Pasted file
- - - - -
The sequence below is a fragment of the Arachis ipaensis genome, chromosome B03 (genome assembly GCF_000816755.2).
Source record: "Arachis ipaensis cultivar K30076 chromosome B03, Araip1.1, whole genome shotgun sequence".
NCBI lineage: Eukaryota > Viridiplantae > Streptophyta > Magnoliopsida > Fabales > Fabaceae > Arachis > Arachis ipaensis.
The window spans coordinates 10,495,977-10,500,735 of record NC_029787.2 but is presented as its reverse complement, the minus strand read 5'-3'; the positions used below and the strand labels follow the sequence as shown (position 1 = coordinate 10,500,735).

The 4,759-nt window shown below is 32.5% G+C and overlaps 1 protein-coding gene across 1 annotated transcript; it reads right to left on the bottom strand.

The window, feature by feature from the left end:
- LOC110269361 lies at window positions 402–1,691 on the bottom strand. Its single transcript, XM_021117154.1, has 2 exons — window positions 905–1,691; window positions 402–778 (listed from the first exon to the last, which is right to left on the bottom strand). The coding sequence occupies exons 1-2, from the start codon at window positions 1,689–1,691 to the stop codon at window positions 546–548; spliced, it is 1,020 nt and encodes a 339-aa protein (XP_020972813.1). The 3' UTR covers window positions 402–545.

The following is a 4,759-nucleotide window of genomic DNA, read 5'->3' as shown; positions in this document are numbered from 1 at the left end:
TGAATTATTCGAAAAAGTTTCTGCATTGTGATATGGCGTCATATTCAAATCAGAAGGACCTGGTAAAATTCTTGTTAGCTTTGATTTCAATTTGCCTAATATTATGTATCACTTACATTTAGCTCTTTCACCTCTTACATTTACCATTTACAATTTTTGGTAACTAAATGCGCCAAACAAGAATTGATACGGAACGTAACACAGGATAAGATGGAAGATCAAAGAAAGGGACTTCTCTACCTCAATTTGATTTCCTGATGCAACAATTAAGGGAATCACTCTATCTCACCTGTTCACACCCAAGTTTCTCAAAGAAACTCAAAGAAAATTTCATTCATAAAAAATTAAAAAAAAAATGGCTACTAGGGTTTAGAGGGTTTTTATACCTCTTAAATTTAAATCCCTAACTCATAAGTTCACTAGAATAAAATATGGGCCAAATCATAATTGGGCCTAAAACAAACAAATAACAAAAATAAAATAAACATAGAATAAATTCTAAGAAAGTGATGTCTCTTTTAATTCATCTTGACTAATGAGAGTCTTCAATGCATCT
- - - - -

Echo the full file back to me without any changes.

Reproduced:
The sequence below is a fragment of the Arachis ipaensis genome, chromosome B03 (genome assembly GCF_000816755.2).
Source record: "Arachis ipaensis cultivar K30076 chromosome B03, Araip1.1, whole genome shotgun sequence".
NCBI lineage: Eukaryota > Viridiplantae > Streptophyta > Magnoliopsida > Fabales > Fabaceae > Arachis > Arachis ipaensis.
The window spans coordinates 10,495,977-10,500,735 of record NC_029787.2 but is presented as its reverse complement, the minus strand read 5'-3'; the positions used below and the strand labels follow the sequence as shown (position 1 = coordinate 10,500,735).

The 4,759-nt window shown below is 32.5% G+C and overlaps 1 protein-coding gene across 1 annotated transcript; it reads right to left on the bottom strand.

The window, feature by feature from the left end:
- LOC110269361 lies at window positions 402–1,691 on the bottom strand. Its single transcript, XM_021117154.1, has 2 exons — window positions 905–1,691; window positions 402–778 (listed from the first exon to the last, which is right to left on the bottom strand). The coding sequence occupies exons 1-2, from the start codon at window positions 1,689–1,691 to the stop codon at window positions 546–548; spliced, it is 1,020 nt and encodes a 339-aa protein (XP_020972813.1). The 3' UTR covers window positions 402–545.

The following is a 4,759-nucleotide window of genomic DNA, read 5'->3' as shown; positions in this document are numbered from 1 at the left end:
TGAATTATTCGAAAAAGTTTCTGCATTGTGATATGGCGTCATATTCAAATCAGAAGGACCTGGTAAAATTCTTGTTAGCTTTGATTTCAATTTGCCTAATATTATGTATCACTTACATTTAGCTCTTTCACCTCTTACATTTACCATTTACAATTTTTGGTAACTAAATGCGCCAAACAAGAATTGATACGGAACGTAACACAGGATAAGATGGAAGATCAAAGAAAGGGACTTCTCTACCTCAATTTGATTTCCTGATGCAACAATTAAGGGAATCACTCTATCTCACCTGTTCACACCCAAGTTTCTCAAAGAAACTCAAAGAAAATTTCATTCATAAAAAATTAAAAAAAAAATGGCTACTAGGGTTTAGAGGGTTTTTATACCTCTTAAATTTAAATCCCTAACTCATAAGTTCACTAGAATAAAATATGGGCCAAATCATAATTGGGCCTAAAACAAACAAATAACAAAAATAAAATAAACATAGAATAAATTCTAAGAAAGTGATGTCTCTTTTAATTCATCTTGACTAATGAGAGTCTTCAATGCATCT